On Politics

Voting is a privilege, a responsibility … and it’s often quite hard to do.

While every political campaign positions itself as the “clear choice”, we voters often find that our choice is not quite so clear.

Voting is always difficult because political platforms and the candidates representing them rarely, if ever, represent all our values in all respects.

The headaches than ensue from mentally wrestling with each platform and how we align with the numerous issues at hand is a challenge shared by people of faith and non faith alike. Throw in a few ethical conundrums and all notions of having a “clear choice” evaporate.

As a person of faith, it’s probably also worth mentioning that there is no Political Team Jesus. If you happen to have the misfortune of knowing a Christian who insists that there is a Political Team Jesus, may I be so bold as to say that they are not the self-proclaimed spokesperson for the rest of us. Assertions that sound like “any self respecting Christian would vote for party x” are as  misguided as they are divisive.

The centre of gravity of Christian unity is Christ alone. I fully expect that within our congregation at KW Redeemer, there will be Christians who have thoughtfully arrived at polar opposite political conclusions as they head to the polls. Our diverse political leanings are neither the basis for our gathering nor the premise for our unity.

Whether people of faith or non faith, if we are willing to check our biases at the door, it is quite possible that within each party, we can find certain points in their platforms that we could actually endorse in addition to the things that we knew we would find that we wholeheartedly reject.

Fundamentally, politics is our endeavour to create a community where justice protects us from injustice, and every citizen is given the opportunity to flourish. At least that’s how Plato positioned his quest for justice and the “just city” he sought after in his political treatise, the Republic.

In the Republic, Plato has his character Socrates famously guide the reader into the Socratic Method, “seek truth wherever the argument leads“.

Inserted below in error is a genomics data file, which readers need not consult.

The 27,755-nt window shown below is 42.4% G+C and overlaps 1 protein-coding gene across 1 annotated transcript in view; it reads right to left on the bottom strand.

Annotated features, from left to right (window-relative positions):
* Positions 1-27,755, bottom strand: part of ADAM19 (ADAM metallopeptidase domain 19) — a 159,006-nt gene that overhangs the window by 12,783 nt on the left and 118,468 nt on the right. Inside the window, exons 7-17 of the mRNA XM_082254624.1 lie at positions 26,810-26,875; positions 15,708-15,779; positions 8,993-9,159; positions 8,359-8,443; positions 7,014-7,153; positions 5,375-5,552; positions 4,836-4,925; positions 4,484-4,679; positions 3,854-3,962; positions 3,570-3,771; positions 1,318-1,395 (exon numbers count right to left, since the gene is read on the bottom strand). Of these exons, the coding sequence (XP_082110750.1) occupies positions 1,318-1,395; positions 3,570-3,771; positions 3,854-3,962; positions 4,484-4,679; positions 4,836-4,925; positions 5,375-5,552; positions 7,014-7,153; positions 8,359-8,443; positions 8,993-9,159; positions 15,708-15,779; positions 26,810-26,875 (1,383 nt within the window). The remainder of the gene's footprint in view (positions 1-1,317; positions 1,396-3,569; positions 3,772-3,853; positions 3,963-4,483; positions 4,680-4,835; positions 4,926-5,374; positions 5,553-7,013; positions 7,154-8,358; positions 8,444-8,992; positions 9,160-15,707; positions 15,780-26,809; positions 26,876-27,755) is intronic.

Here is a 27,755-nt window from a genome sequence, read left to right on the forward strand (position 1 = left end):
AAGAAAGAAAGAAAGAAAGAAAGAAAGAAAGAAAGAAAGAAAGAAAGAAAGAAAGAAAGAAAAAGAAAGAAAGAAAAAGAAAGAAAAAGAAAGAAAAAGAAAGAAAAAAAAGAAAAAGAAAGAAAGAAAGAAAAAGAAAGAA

Philosophy is, classically speaking, the love (phileo) of wisdom (sophia). The goal of political philosophy is to put wisdom on the ground in practical, civil ways so that those under the rule of government benefit from it’s rule – and each time we head to the polls, that sounds a bit like chasing a unicorn.

We hear you Socrates, but us voters find ourselves faced with a bit of a dilemma. Our dilemma makes grappling with very human candidates, complex platforms and ultimately, checking that box – a  difficult process.

Our dilemma, from Plato’s point of view, is that the human heart is “fevered”. Not just the hearts of the politicians, the hearts of us humans. One of the grand-daddies of political philosophy went on to assert that fevered hearts are “ruled by the love of ruling.”

“The political reality of the perfect city is probably not possible: this argument may lead to a prayer.” ~ Plato, Republic 450 c-d

This is why in every campaign season, it’s no small task for us voters to sift through all the heightened hyperbole, mud-slinging, fear-mongering and straw-man fallacies that lobby for our attention in an effort to garner our support.

For instance, is it true that a vote for candidate “A” is our only certain salvation and a vote for candidate “B” will surely unleash the apocalypse on the unsuspecting province of Ontario? The tone of radio ads during campaigns always seem to  suggest that’s precisely what’s at stake.

Well church, I have good news.

When God incarnated Himself in Jesus Christ, the disciples (being very much like us) had a political agenda for Jesus. As it turned out, Jesus had His own agenda.